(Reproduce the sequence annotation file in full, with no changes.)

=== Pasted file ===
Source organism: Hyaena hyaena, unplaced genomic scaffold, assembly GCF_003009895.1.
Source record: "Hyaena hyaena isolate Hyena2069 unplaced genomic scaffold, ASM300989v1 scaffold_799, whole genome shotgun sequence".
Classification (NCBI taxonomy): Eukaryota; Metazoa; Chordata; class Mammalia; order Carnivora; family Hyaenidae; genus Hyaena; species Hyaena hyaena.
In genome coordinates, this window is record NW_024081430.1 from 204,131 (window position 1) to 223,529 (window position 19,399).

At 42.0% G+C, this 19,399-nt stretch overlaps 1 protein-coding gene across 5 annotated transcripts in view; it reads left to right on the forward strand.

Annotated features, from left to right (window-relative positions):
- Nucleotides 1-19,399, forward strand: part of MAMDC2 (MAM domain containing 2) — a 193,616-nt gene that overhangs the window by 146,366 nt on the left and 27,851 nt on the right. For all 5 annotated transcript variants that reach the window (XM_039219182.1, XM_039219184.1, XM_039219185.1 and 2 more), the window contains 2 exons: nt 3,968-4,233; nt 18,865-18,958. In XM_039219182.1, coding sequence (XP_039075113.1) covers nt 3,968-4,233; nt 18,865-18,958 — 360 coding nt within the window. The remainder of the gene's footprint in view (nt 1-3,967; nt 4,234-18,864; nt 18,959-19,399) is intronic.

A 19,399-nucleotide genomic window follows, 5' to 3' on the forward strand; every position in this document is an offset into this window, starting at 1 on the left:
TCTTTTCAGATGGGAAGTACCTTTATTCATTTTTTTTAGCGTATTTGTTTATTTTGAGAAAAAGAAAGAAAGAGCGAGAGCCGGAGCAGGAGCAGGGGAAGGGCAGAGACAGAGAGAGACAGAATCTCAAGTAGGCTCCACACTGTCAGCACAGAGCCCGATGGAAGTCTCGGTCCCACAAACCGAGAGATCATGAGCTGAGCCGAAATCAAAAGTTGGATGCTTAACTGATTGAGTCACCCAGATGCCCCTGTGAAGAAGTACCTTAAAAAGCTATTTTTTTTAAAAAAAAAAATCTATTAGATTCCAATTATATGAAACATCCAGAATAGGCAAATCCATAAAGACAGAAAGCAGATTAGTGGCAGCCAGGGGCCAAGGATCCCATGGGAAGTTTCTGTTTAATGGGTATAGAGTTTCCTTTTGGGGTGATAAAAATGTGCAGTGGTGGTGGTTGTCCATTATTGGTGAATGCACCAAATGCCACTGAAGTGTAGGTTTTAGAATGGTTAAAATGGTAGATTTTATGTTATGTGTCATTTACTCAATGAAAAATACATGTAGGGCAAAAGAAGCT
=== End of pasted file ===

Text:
Source organism: Hyaena hyaena, unplaced genomic scaffold, assembly GCF_003009895.1.
Source record: "Hyaena hyaena isolate Hyena2069 unplaced genomic scaffold, ASM300989v1 scaffold_799, whole genome shotgun sequence".
Classification (NCBI taxonomy): Eukaryota; Metazoa; Chordata; class Mammalia; order Carnivora; family Hyaenidae; genus Hyaena; species Hyaena hyaena.
In genome coordinates, this window is record NW_024081430.1 from 204,131 (window position 1) to 223,529 (window position 19,399).

At 42.0% G+C, this 19,399-nt stretch overlaps 1 protein-coding gene across 5 annotated transcripts in view; it reads left to right on the forward strand.

Annotated features, from left to right (window-relative positions):
- Nucleotides 1-19,399, forward strand: part of MAMDC2 (MAM domain containing 2) — a 193,616-nt gene that overhangs the window by 146,366 nt on the left and 27,851 nt on the right. For all 5 annotated transcript variants that reach the window (XM_039219182.1, XM_039219184.1, XM_039219185.1 and 2 more), the window contains 2 exons: nt 3,968-4,233; nt 18,865-18,958. In XM_039219182.1, coding sequence (XP_039075113.1) covers nt 3,968-4,233; nt 18,865-18,958 — 360 coding nt within the window. The remainder of the gene's footprint in view (nt 1-3,967; nt 4,234-18,864; nt 18,959-19,399) is intronic.

A 19,399-nucleotide genomic window follows, 5' to 3' on the forward strand; every position in this document is an offset into this window, starting at 1 on the left:
TCTTTTCAGATGGGAAGTACCTTTATTCATTTTTTTTAGCGTATTTGTTTATTTTGAGAAAAAGAAAGAAAGAGCGAGAGCCGGAGCAGGAGCAGGGGAAGGGCAGAGACAGAGAGAGACAGAATCTCAAGTAGGCTCCACACTGTCAGCACAGAGCCCGATGGAAGTCTCGGTCCCACAAACCGAGAGATCATGAGCTGAGCCGAAATCAAAAGTTGGATGCTTAACTGATTGAGTCACCCAGATGCCCCTGTGAAGAAGTACCTTAAAAAGCTATTTTTTTTAAAAAAAAAAATCTATTAGATTCCAATTATATGAAACATCCAGAATAGGCAAATCCATAAAGACAGAAAGCAGATTAGTGGCAGCCAGGGGCCAAGGATCCCATGGGAAGTTTCTGTTTAATGGGTATAGAGTTTCCTTTTGGGGTGATAAAAATGTGCAGTGGTGGTGGTTGTCCATTATTGGTGAATGCACCAAATGCCACTGAAGTGTAGGTTTTAGAATGGTTAAAATGGTAGATTTTATGTTATGTGTCATTTACTCAATGAAAAATACATGTAGGGCAAAAGAAGCT